Santa Pola, holy mola!

Mortadelo y Filamón
Relaxing by reading Spain’s most famous comic: Mortadelo and Filamón.

(Almost) Wordless Wednesday

Video summary of a trip to our friends’ house in the modest fishing and beach village of Santa Pola.  Highlights include a day trip to Tabarca, an island once a refuge for pirates.  And meal after meal of arroz a banda, rice cooked in fish stock, a delicacy in Alicante province.  It’s definitely a cousin dish to Valencian paella but with fewer goodies and rice that seems a bit less sticky.



2 thoughts on “Santa Pola, holy mola!”

  1. hey man, first of all congrats on the blog, i think i read it all, it was fun but could not find the following. I am considering FIRE in spain and in principle i thought of getting a job there, working a few years and then “retire”. When i read all about the 3-hour lunch breaks and long working hours it kinda scared me off. Now i am crunching numbers to do as u guys did, going on a non-lucrative visa. However i cant imagine myself sitting around all day. When i say “retire”, i meant “do some sort of job that I truly enjoy, salary does not matter”. I was curious to know what u guys do apart from dropping off and picking up the boys at school. Can u attend any sort of college ? Work part time ? Use the public health system ? I saw you can use the public schools, what is nice. I would appreciate to hear your take on that. Gracias !

    1. Hi Vagabundo. I’m not sure from where you are coming but if you’re not a citizen of an EU country, you may find it difficult to obtain legal work in Spain. I say that just from hearsay and from anecdotal evidence based on talking with a few folks who were able to navigate those waters successfully. It is no small task. Your Spanish employer must prove you are more qualified than any (or all) other Spanish candidates and can become a bit sticky. Working under the table or in a less formal capacity is more prevalent and may also be an option for you (giving language lessons, tutor, house/pet sitting, etc). Getting a student visa for continued education is probably another.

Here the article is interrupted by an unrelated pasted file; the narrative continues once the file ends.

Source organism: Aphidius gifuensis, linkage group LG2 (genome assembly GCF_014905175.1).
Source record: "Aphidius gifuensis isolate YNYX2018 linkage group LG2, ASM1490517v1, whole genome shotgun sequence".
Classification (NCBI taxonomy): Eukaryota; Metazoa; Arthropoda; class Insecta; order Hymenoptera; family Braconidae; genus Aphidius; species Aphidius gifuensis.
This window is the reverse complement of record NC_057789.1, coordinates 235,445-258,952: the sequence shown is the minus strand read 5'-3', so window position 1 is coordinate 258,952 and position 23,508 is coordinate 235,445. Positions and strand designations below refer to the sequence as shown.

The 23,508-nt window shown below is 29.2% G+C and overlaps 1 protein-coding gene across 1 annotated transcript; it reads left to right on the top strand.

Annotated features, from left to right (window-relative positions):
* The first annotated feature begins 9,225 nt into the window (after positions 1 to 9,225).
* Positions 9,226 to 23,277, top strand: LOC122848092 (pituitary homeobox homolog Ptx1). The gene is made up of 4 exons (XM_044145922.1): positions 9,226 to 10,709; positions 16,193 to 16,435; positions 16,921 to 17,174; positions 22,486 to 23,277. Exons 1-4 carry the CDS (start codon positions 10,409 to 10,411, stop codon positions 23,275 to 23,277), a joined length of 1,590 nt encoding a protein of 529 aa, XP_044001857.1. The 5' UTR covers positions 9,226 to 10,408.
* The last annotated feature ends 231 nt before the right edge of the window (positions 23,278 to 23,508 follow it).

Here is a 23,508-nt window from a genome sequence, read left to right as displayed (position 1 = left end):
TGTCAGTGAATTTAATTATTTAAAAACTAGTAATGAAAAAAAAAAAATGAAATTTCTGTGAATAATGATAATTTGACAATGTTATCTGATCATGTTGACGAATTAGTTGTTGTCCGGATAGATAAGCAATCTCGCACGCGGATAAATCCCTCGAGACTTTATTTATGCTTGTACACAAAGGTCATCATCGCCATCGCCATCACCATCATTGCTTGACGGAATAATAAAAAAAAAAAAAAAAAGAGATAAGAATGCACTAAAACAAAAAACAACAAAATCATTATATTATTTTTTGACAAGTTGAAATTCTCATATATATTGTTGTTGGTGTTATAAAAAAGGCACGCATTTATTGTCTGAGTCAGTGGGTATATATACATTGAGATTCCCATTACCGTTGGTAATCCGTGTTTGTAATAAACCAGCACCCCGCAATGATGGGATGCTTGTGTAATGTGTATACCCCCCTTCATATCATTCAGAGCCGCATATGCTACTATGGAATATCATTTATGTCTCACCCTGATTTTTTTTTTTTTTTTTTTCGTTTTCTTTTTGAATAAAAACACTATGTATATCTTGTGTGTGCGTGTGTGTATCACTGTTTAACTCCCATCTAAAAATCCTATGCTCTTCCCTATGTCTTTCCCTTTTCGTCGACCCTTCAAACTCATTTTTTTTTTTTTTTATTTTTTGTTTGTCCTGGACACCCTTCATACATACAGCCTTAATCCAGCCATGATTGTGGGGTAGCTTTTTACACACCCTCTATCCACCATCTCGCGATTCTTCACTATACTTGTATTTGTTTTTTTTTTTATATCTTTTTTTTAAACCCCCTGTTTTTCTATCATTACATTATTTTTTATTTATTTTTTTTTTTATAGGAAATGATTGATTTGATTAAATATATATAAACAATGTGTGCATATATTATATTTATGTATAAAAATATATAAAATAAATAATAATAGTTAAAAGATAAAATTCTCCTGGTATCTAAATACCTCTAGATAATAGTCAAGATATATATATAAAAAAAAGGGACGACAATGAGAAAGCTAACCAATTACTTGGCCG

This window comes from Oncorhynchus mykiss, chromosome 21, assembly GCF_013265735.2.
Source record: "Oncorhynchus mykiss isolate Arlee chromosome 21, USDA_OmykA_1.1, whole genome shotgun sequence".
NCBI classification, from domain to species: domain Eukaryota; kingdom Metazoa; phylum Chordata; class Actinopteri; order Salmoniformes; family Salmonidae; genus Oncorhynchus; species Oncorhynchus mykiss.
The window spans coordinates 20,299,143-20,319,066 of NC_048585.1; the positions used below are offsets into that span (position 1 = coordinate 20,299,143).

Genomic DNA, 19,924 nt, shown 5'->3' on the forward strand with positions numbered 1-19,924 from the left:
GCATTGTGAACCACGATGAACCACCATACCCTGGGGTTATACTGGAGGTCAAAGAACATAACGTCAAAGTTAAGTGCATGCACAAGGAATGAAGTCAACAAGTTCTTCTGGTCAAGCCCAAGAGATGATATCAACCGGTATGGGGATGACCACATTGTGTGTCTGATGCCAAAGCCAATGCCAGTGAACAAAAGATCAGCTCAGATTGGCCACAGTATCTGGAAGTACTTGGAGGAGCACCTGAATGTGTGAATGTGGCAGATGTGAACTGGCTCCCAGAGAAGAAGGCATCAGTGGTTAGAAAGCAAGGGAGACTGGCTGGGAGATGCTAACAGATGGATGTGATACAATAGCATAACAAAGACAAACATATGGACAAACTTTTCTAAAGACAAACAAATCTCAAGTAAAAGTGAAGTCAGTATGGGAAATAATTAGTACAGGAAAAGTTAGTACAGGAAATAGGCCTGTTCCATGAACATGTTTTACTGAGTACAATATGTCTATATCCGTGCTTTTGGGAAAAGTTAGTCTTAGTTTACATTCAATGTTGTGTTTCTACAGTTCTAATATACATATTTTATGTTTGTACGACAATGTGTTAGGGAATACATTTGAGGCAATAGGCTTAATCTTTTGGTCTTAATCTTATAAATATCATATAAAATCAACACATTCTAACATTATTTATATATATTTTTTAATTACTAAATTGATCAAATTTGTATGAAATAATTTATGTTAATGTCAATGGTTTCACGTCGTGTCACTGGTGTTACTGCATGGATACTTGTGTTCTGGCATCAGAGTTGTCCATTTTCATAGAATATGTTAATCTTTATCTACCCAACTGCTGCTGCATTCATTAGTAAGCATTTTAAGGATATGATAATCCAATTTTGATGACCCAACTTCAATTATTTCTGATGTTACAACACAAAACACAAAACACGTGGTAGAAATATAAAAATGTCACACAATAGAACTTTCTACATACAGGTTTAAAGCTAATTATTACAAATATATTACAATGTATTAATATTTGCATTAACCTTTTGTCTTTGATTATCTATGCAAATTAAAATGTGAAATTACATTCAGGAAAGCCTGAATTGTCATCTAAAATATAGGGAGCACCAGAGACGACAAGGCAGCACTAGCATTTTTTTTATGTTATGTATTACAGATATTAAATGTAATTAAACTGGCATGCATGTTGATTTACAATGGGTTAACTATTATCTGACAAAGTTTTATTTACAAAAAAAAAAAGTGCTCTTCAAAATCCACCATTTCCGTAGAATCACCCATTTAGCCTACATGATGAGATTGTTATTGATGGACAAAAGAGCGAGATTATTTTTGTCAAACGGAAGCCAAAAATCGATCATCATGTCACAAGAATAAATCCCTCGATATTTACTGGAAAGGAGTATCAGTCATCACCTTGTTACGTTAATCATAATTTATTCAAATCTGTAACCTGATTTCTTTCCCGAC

With that said, if you don’t need to work, even better I say! I find myself way more busy without a job than with one. Between voluntarily teaching English in my boys school a couple times a week, being an active parent at the school (parent class delegate, etc), assistant soccer coach/team manager, playing in an adult soccer league, taking language classes, learning new recipes, grocery shopping on a much more frequent basis, hiking/biking on a regular basis, exploring other areas of Spain near (day-trip) or far, planning other vacations, and meeting new people / developing new friendships over long coffee sessions keeps me plenty busy.

      Basically you’ll have time to pickup any of those hobbies that you didn’t previously have time for. Lastly, as part of the visa application, you have to be enrolled in private health insurance.

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